Sounds can be made by twanging a string or an elastic band, blowing down a pipe, banging something together, and scraping or shaking something. There are three families of musical instruments - string, wind and percussion. When a string is plucked on an instrument such as a guitar, the vibration is passed into the air and you hear a sound. Blowing into panpipes or a horn makes the air inside the pipes vibrate. Bongos and other percussion instruments produce vibrations when you bang them.

First broadcast:
15 October 2007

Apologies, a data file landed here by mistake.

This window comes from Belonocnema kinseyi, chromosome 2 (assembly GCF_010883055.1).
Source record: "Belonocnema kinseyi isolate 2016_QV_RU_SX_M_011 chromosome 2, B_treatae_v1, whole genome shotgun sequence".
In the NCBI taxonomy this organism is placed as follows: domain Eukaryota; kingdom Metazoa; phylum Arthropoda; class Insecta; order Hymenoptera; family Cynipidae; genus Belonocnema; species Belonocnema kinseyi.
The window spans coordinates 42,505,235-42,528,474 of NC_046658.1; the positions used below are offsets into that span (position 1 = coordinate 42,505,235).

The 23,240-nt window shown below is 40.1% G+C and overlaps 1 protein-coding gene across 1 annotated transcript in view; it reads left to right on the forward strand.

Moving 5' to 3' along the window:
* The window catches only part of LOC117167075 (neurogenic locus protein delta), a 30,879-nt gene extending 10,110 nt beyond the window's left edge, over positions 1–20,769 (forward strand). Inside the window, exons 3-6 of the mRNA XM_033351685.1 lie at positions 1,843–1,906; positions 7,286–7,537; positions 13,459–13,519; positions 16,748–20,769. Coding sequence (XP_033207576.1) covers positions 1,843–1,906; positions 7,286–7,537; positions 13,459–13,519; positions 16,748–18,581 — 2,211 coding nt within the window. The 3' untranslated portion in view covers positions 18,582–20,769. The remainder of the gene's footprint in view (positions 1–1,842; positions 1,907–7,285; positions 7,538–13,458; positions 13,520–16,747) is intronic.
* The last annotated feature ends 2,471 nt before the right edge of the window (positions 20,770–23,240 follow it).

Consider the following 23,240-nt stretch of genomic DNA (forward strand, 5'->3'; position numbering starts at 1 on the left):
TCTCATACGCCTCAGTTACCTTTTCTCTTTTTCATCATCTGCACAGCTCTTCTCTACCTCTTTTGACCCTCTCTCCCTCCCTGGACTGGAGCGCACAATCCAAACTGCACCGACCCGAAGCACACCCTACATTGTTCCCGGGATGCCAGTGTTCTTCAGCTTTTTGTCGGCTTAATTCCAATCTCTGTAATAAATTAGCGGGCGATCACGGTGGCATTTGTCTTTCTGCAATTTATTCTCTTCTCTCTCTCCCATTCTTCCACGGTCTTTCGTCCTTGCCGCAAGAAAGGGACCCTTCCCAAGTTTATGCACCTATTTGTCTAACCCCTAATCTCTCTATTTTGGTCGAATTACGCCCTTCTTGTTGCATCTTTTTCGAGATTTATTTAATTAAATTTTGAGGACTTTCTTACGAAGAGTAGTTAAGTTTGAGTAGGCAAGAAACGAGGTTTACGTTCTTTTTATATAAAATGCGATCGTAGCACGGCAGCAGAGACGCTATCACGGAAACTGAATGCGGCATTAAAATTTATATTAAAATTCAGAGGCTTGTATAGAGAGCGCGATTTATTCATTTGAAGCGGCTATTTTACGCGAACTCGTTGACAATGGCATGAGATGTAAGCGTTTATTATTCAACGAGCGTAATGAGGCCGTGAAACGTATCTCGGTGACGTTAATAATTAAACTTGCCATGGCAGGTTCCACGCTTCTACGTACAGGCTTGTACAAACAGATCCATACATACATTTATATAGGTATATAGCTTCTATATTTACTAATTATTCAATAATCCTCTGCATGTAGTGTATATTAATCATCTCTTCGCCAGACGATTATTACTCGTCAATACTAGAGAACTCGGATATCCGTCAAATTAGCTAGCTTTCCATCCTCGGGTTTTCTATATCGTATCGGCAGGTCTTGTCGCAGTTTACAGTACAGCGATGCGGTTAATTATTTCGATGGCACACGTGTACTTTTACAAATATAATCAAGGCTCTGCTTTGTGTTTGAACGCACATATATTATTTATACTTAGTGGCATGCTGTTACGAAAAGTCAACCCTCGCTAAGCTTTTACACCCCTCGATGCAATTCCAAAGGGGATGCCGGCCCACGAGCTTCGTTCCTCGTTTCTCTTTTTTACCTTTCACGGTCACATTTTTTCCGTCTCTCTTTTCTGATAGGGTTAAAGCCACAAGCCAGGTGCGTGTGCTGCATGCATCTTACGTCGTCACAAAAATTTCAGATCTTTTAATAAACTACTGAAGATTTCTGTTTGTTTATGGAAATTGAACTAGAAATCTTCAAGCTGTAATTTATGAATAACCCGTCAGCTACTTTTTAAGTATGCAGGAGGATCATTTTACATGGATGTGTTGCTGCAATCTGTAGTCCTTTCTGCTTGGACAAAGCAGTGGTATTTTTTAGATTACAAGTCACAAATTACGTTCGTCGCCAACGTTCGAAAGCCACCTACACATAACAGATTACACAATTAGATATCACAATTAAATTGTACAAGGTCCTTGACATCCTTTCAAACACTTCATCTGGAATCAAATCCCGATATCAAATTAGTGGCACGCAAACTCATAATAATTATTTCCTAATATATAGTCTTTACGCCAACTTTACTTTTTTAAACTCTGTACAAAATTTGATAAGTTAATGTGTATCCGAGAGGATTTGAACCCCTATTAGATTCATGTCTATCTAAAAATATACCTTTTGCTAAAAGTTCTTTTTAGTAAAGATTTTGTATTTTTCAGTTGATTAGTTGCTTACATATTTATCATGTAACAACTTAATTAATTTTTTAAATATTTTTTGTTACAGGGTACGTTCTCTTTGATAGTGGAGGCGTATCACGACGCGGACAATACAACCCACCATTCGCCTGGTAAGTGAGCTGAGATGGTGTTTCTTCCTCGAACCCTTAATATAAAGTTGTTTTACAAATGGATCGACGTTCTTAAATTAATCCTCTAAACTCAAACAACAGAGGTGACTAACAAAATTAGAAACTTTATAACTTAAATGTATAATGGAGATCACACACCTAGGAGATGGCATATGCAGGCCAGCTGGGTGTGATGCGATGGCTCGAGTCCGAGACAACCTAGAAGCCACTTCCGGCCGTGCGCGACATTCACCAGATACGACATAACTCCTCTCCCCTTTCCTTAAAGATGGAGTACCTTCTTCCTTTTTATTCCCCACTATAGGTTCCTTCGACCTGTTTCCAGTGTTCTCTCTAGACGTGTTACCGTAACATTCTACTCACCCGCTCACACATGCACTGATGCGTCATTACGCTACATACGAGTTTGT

Sit the children in a circle. Demonstrate a simple drum rhythm, then pass the drum around the circle, asking everyone to first copy the rhythm and then to extend it. Introduce a glockenspiel in a similar way, so two instruments now travel the circle. Ask a pupil to introduce a third instrument. In smaller groups, pupils could improvise short pieces using instruments from two or three different families (percussion, strings or wind instruments). Encourage one member of each group to provide a steady beat for the others to work around. If using a xylophone, glockenspiel or chime bars, a pattern with harmonies is particularly satisfying. The following combinations work well: C G and A, or F C and D, or G D and E, or D A and B. Pupils could add claps, whistles, finger-clicks and their voices to the mix. When the children have had time to explore and improvise, encourage them to settle on patterns of sound they can remember and repeat. Allow time for each group to share their work with the class.